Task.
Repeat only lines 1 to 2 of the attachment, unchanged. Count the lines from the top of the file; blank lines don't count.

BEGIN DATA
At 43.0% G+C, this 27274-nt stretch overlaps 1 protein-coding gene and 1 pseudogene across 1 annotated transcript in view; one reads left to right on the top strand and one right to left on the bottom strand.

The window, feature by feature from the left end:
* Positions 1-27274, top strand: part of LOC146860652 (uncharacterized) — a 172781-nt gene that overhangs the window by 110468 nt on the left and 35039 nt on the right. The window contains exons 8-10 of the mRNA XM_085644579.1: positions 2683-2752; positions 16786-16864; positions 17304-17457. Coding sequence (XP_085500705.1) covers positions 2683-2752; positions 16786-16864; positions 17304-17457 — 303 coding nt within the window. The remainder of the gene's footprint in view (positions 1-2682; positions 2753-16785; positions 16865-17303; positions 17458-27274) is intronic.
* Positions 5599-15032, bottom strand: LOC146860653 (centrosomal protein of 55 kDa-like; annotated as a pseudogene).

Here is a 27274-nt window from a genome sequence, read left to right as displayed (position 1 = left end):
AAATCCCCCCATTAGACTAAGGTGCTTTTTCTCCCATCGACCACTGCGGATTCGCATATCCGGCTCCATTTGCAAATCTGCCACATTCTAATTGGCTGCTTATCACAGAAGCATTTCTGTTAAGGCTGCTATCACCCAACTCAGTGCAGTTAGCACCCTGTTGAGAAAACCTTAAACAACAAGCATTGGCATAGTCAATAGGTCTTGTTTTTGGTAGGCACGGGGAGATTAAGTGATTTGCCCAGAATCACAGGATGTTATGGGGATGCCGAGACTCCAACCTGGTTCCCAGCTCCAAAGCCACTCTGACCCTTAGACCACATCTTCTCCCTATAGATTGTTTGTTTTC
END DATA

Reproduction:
At 43.0% G+C, this 27274-nt stretch overlaps 1 protein-coding gene and 1 pseudogene across 1 annotated transcript in view; one reads left to right on the top strand and one right to left on the bottom strand.

The window, feature by feature from the left end: